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Overview

The oil and gas extraction sector in Alberta has made a significant and direct contribution to Canada’s GDP, output, and jobs over the past decade. The broader energy sector has also made a significant contribution to federal and provincial government revenues in the form of corporate income taxes and royalties (as noted in a previous research brief).¹

In this Fact Sheet, we narrow our focus to the direct impact of the oil and gas extraction sector on Alberta’s gross and net fiscal contribution to federal government finances between 2007 and 2019 (see Figure 1).²

  • In the years examined, Alberta’s taxpayers (individual and corporate) made a $561 billion gross contribution and a $272 billion net contribution to federal government finances;
  • The share of that coming from Alberta’s oil and gas extraction sector was, at a minimum, nearly $53 billion, or about 9 per cent of Alberta’s gross contributions and 19 per cent of its total net fiscal contribution over the period;
  • On an annual basis, the annual contribution of the oil and gas extraction sector has ranged from $2.7 billion to $6 billion, or about 15 per cent to just under 32 per cent of Alberta’s total net contribution to the federal government’s finances during the period.
  • The average annual contribution from oil and gas has been over $4.1 billion per year over the period.
  • The $53 billion figure is understated as it does not include indirect federal taxes on production and taxes on products (i.e., GST, excise taxes, duties, import taxes, air transportation tax, gasoline and motive fuel taxes, etc.) paid by the oil and gas extraction sector in Alberta over the period

1. See CEC’s September 2021 Research Brief #17 where we conservatively estimated oil and gas revenues to federal and provincial and municipal governments at $505 billion between 2000 and 2019.
2. In this fact sheet, Alberta’s net annual fiscal contribution refers to the difference between federal revenues raised in Alberta from individuals and businesses and federal expenditures made to Albertans and the provincial government. The Alberta government, as with all provincial governments, does not contribute directly to federal revenues. As with all statistical documents, analysts and commentators will often use “shorthand” language whereby “Alberta’s contributions” means tax and other payments from individuals and corporations from those in Alberta.
Source: Derived from Statistics Canada, Table 36-10-0450-01; Alberta Finance, Albertan’s Net Contribution to Confederation for 2011; and Statistics Canada, Table 17-10-0005-01: Population estimates on July 1st, by age and sex.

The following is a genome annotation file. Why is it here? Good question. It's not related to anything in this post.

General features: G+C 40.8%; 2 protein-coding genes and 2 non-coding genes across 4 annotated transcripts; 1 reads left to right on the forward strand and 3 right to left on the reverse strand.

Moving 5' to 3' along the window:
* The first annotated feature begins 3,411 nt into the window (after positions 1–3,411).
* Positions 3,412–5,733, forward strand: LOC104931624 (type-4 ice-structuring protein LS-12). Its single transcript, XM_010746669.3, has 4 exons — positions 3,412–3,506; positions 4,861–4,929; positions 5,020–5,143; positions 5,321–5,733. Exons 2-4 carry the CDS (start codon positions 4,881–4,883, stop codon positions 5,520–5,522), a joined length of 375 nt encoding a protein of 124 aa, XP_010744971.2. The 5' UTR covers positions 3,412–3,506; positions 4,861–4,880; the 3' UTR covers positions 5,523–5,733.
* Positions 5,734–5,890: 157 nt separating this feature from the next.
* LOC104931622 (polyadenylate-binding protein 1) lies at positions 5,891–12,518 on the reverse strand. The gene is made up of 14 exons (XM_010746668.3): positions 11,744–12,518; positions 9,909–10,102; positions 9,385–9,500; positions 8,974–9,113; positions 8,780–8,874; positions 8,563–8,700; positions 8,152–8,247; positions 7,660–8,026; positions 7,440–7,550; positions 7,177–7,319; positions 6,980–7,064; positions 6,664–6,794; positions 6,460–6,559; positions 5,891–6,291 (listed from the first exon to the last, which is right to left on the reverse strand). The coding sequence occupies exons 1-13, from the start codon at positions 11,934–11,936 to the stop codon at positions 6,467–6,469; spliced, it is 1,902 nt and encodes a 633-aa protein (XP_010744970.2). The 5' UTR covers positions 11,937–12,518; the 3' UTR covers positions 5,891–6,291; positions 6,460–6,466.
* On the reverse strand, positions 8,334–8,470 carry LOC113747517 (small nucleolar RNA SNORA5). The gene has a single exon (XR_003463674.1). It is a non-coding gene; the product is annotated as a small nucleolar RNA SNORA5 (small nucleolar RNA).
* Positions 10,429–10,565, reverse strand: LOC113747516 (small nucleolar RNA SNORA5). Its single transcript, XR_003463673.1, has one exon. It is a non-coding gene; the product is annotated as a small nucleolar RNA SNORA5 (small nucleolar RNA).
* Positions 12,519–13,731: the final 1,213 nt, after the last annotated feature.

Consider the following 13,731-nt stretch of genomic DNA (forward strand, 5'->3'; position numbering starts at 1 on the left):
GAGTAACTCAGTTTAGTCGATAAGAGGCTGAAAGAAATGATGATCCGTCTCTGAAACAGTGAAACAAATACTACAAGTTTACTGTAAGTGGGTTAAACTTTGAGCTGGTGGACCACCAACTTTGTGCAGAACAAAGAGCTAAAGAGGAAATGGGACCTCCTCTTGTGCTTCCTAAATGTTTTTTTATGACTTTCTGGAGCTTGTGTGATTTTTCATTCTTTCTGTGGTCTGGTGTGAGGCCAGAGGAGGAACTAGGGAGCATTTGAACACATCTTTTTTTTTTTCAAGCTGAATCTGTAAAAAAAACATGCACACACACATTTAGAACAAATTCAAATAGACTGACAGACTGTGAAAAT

Alberta’s net fiscal contribution to federal government finances: A summary

Despite persistently low energy prices, Alberta’s citizens and businesses have continued to make a significant contribution to federal government finances (see Figure 2 and Addendum Table).

Between 2007 and 2019:

  • Alberta’s citizens and businesses made $272.3 billion in net contributions to federal government finances, or an average of $20.9 billion per year.³
  • Alberta’s net contribution to federal government finances peaked in 2014 at roughly $27.4 billion. Since then, it has declined somewhat, falling to $16.1 billion in 2017, before rebounding to slightly less than $19.9 billion in 2019.

3. Net contributions are calculated by subtracting federal government expenditures in Alberta/to Albertans/to the provincial government from taxes and other revenues paid to the federal government by Albertans and Alberta businesses. Net contribution calculations are based on the methodology and categories established by Alberta Finance (2012).
Source: Derived from Statistics Canada, Table 36-10-0450-01; Alberta Finance, Albertan’s Net Contribution to Confederation for 2011; and Statistics Canada, Table 17-10-0005-01: Population estimates on July 1st, by age and sex.

The impact of Alberta’s oil and gas extraction sector on Alberta’s net fiscal contribution to federal government finances

The impact of the oil and gas extraction sector on Alberta’s net fiscal contribution to federal finances is determined by the direct and indirect taxes that the sector pays to the federal government annually. They include:

1. Federal personal income taxes, or direct taxes from persons, paid by employees who work directly within Alberta’s oil and gas extraction sector;

2. Federal corporate taxes, or direct taxes from corporations, paid by corporations and business enterprises in Alberta’s oil and gas extraction sector;

3. Federal taxes on production and taxes on products (i.e., GST, excise taxes, duties, import taxes, air transportation tax, gasoline and motive fuel taxes, etc.), or indirect taxes paid by the oil and gas extraction sector in Alberta.